The last session of the ROARR2021 programme was centered around questions provided by attendees. It was an informal and lively discussion that touched upon several aspects of open and responsible research, so we thought that it would be useful to provide a brief summary to interested people who could not attend the event. We are grateful to Nikita Setiaman and Milan Zarchev who, during the meeting, took the notes that are included in this blog post (in italics). We also provide additional information that we feel is relevant but could not be mentioned during the meeting due to lack of time.

Is open research always better than closed research?

There are multiple forms of open research. For example, open data has clear benefits for replication purposes or to address a wider range of research questions. Despite these benefits, there are factors like privacy which should take precedence over open data. Options are available to find a balance between openness and privacy. Moreover, it is a time-consuming process to make sure data and materials are shared in a responsible manner. Institutions might not always be willing to spend resources training staff on the issue of responsible open science.

Closed research is not necessarily worse than open research, but its verifiability is, by definition, lower. Here we highlight two examples of closed research that would have benefited from opening up at early stages:

  1. Researchers in genetics often share supplementary files with the list of genes described in their papers, for reusability and verification. They are usually spreadsheet created in Microsoft Excel. Unfortunately, default settings in Excel automatically convert gene names to dates and floating-point numbers. For example, SEPT2 (Septin 2) is converted to ‘2-Sep’. This issue was discovered in 2004, but is still highly prevalent today. In a recent study, the authors scanned 35,175 supplementary files, identified 7,467 gene lists, and found these errors in 19.6 % of them. Interestingly, they also found a correlation between these errors and journal impact factor, with Nature having the highest percentage of errors at around 30%.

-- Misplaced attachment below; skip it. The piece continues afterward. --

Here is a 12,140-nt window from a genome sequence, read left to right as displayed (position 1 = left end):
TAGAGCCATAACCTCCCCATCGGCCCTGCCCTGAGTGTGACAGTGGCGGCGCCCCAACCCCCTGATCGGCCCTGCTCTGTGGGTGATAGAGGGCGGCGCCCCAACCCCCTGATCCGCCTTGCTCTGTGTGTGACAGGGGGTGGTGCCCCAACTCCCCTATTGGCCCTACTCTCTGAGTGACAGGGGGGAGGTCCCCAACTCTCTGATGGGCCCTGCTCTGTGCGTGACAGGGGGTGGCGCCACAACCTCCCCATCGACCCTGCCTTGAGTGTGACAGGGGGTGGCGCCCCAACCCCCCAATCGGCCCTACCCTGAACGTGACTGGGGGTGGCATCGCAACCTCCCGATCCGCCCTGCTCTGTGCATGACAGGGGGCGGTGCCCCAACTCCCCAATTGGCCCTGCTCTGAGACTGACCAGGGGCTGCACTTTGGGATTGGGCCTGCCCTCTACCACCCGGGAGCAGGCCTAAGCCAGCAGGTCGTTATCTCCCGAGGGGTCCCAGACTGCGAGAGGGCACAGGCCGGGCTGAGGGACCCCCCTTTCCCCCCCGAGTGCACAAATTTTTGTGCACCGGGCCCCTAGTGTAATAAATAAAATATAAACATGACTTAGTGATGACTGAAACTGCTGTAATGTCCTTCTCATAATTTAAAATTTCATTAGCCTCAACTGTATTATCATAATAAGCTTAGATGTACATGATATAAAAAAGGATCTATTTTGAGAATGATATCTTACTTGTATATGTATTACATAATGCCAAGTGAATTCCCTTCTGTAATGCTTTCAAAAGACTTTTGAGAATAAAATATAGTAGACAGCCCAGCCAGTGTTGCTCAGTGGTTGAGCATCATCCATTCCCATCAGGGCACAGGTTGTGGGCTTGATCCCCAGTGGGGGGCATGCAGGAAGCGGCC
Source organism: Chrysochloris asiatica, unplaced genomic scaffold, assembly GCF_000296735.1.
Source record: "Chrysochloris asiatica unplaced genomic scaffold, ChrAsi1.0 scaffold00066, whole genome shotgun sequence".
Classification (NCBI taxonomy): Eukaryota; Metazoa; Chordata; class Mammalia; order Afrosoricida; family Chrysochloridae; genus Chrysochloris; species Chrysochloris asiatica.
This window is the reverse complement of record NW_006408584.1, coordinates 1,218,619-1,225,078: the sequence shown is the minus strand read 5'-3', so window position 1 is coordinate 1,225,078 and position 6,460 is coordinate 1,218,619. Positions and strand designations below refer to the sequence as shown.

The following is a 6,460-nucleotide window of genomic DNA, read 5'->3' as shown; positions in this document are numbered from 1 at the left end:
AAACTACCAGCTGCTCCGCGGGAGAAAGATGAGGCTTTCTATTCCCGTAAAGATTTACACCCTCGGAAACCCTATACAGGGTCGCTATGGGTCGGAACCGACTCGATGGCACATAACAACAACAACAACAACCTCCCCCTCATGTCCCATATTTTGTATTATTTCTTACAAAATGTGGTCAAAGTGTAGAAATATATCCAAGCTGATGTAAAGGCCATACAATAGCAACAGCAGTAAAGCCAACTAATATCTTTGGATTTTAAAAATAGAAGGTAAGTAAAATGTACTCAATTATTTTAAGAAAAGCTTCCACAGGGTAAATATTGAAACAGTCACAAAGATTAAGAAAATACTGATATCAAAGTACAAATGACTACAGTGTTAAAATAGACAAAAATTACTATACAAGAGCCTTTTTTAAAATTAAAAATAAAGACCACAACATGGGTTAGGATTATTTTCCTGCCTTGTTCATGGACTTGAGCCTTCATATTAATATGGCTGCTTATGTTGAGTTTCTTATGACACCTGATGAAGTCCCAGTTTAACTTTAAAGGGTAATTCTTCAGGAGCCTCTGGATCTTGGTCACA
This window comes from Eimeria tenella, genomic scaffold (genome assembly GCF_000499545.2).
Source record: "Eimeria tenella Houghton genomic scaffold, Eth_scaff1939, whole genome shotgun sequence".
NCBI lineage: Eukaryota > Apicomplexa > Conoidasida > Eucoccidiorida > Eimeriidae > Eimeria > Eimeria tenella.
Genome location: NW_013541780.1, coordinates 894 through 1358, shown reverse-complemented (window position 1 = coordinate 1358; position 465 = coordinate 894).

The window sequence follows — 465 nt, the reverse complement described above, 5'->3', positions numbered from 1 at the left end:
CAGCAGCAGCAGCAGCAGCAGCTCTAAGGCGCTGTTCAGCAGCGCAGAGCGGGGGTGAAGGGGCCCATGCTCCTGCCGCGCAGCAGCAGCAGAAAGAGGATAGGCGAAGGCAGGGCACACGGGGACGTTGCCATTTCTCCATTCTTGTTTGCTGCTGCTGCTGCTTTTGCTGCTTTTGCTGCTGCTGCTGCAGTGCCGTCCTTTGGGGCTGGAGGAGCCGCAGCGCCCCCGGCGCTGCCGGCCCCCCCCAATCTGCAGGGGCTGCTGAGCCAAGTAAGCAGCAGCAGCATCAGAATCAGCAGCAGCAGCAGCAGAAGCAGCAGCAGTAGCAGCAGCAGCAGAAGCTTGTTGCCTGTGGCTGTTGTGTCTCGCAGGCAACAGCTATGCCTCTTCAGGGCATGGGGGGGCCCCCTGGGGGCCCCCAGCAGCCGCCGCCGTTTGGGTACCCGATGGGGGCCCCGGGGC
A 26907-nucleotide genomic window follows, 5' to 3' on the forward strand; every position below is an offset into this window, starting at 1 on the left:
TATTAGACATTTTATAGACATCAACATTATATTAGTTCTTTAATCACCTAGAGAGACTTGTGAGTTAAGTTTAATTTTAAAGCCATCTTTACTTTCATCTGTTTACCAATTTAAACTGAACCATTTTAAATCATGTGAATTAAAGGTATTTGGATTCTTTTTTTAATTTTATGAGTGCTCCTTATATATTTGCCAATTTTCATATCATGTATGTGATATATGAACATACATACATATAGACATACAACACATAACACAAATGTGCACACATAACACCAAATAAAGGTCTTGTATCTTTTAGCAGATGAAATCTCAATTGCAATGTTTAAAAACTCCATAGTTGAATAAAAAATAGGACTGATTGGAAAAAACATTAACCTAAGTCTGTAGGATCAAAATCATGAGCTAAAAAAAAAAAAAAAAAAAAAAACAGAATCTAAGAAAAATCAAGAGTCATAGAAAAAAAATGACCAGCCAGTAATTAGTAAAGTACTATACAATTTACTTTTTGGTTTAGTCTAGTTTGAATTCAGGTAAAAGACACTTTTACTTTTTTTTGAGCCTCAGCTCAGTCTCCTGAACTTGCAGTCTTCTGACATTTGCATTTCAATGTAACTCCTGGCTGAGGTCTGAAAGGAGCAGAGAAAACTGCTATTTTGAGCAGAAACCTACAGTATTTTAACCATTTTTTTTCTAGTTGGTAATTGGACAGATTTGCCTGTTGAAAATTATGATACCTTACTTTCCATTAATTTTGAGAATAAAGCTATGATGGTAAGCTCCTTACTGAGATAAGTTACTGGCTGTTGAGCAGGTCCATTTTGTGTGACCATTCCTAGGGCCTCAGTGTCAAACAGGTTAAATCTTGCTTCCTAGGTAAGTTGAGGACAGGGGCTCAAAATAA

2. Two economists, Carmen M. Reinhart and Kenneth S. Rogoff, became very famous in 2010 after publishing a paper entitled Growth in a Time of Debt. They argued that countries with debt larger than 90% of their gross domestic product enter into a state of recession, leading to a drop in economic growth. This led some politicians to promote austerity measures rather than stimulate the economy in their country. However, other economists were skeptical. First, there were unwarranted claims of causality: do high debts cause low growth, or vice versa? Also, similar data collected by other researchers did not show the same trend. The community asked for the analysis spreadsheet, which Reinhart and Rogoff shared in 2016. Upon inspection, it was found that some analysis choices were questionable and some data were omitted in the calculations due to a coding error. Corrected results do not show this purported 90% threshold. A summary of this controversy can be found on the New Yorker.

Having said that, there are sensitive research topics for which protection of participants’ privacy is paramount, for example studies on human trafficking. However, depending on the nature of the data and country legislation, it is still possible to share these datasets when properly anonymized. An example is the Global Data Hub on Human Trafficking, which contains anonymized data from 108,000 individual cases of human trafficking that can be freely downloaded for inspection and reuse.

How do researchers engage with open data? Do they see value in and conduct their own research (re)using open data?